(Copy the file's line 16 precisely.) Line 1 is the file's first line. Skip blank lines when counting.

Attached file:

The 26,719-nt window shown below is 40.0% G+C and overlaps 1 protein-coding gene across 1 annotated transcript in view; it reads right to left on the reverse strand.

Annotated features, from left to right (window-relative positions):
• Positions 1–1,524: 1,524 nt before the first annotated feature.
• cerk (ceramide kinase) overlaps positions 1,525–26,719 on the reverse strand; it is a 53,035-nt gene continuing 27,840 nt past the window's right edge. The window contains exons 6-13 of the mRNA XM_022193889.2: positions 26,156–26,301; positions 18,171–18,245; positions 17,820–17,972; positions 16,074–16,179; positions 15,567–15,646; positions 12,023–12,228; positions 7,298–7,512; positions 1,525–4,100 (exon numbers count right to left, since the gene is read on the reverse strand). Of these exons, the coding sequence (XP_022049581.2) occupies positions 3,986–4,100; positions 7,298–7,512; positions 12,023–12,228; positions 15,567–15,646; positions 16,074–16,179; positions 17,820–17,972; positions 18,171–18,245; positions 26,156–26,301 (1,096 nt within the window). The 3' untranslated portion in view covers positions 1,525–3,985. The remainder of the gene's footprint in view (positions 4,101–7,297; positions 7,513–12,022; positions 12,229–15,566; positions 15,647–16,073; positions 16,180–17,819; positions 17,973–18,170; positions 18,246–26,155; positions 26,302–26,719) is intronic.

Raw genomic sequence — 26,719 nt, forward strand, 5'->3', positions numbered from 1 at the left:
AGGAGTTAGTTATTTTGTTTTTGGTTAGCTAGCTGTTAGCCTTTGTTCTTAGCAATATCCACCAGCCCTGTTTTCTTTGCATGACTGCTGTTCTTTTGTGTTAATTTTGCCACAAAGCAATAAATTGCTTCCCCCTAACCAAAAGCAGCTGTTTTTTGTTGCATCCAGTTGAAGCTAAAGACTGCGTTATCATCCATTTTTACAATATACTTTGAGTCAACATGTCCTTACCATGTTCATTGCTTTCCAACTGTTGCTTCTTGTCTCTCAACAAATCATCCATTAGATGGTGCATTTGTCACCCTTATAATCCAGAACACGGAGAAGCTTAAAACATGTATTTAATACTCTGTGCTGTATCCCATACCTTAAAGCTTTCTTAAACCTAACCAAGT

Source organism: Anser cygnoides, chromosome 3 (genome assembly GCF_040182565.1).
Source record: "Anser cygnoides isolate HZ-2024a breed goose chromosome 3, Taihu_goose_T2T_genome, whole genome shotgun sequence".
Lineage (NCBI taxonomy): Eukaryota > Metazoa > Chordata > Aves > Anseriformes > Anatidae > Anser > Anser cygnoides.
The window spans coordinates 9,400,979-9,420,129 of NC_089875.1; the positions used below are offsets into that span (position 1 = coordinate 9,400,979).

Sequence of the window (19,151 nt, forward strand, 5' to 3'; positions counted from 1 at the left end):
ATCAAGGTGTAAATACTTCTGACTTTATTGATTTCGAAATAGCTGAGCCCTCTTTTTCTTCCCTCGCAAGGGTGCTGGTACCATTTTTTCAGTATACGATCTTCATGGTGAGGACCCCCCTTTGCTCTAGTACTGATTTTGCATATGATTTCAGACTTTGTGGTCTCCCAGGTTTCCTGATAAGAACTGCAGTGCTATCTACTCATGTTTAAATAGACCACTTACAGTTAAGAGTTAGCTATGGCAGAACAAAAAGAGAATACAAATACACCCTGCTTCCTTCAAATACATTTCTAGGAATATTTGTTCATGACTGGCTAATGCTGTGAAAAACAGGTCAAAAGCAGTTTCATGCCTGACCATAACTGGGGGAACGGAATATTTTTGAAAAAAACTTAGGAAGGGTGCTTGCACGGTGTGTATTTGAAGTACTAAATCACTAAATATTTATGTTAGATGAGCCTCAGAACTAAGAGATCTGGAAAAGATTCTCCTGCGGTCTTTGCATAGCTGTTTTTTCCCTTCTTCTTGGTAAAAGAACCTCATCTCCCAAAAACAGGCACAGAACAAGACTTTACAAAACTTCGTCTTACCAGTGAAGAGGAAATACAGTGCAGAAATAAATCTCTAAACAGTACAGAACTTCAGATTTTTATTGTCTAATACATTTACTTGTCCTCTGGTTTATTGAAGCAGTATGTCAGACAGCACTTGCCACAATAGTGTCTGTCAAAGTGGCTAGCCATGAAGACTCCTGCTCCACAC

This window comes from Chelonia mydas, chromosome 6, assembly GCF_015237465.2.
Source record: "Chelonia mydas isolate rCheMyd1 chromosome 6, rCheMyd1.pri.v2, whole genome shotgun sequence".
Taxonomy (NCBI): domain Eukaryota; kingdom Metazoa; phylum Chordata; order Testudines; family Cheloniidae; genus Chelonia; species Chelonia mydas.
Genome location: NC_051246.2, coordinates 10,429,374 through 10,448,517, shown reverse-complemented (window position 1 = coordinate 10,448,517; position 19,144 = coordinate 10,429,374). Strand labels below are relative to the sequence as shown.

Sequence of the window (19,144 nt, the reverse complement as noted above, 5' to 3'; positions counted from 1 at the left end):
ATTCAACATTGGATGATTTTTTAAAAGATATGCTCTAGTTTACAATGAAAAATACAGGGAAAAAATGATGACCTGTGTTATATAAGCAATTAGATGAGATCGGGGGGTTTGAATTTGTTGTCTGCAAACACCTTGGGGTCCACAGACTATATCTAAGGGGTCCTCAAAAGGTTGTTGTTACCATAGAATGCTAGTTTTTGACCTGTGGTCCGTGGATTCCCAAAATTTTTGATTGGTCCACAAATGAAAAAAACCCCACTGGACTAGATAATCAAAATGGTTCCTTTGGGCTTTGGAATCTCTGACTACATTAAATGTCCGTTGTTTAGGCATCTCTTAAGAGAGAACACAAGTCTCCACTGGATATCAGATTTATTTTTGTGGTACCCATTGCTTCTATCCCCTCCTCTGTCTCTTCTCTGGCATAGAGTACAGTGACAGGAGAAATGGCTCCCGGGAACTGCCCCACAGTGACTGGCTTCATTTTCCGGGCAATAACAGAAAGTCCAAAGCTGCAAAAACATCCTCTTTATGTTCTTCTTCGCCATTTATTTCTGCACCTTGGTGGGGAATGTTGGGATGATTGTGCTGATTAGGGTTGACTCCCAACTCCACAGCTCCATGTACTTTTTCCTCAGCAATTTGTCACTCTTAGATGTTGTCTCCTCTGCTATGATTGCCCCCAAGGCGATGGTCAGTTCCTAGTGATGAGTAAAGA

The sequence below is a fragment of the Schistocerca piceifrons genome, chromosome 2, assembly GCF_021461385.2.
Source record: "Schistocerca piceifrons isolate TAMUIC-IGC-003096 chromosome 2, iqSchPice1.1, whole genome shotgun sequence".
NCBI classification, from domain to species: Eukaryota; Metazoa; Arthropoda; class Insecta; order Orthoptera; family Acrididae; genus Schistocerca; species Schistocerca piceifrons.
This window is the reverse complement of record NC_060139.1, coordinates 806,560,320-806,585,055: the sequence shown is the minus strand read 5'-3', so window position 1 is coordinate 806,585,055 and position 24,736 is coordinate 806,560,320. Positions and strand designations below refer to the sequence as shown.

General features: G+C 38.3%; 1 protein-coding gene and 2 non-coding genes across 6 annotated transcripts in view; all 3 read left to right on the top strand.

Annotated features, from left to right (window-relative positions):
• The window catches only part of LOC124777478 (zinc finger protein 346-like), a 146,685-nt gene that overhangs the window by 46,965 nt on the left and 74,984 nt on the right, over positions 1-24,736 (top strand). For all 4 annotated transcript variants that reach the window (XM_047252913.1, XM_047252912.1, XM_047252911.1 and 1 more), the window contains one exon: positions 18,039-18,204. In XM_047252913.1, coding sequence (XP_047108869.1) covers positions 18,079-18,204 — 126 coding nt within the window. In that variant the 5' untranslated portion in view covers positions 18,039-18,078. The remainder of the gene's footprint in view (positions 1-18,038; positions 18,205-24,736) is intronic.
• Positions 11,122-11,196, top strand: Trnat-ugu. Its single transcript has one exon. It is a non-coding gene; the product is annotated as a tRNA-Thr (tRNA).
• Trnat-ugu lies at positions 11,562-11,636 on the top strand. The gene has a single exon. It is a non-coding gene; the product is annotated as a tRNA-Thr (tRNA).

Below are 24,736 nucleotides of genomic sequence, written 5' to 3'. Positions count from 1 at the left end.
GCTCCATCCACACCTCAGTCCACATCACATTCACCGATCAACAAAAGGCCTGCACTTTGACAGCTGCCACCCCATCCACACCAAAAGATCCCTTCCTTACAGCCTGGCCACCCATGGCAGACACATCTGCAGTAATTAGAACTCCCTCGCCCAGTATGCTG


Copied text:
Genome location: NC_051246.2, coordinates 10,429,374 through 10,448,517, shown reverse-complemented (window position 1 = coordinate 10,448,517; position 19,144 = coordinate 10,429,374). Strand labels below are relative to the sequence as shown.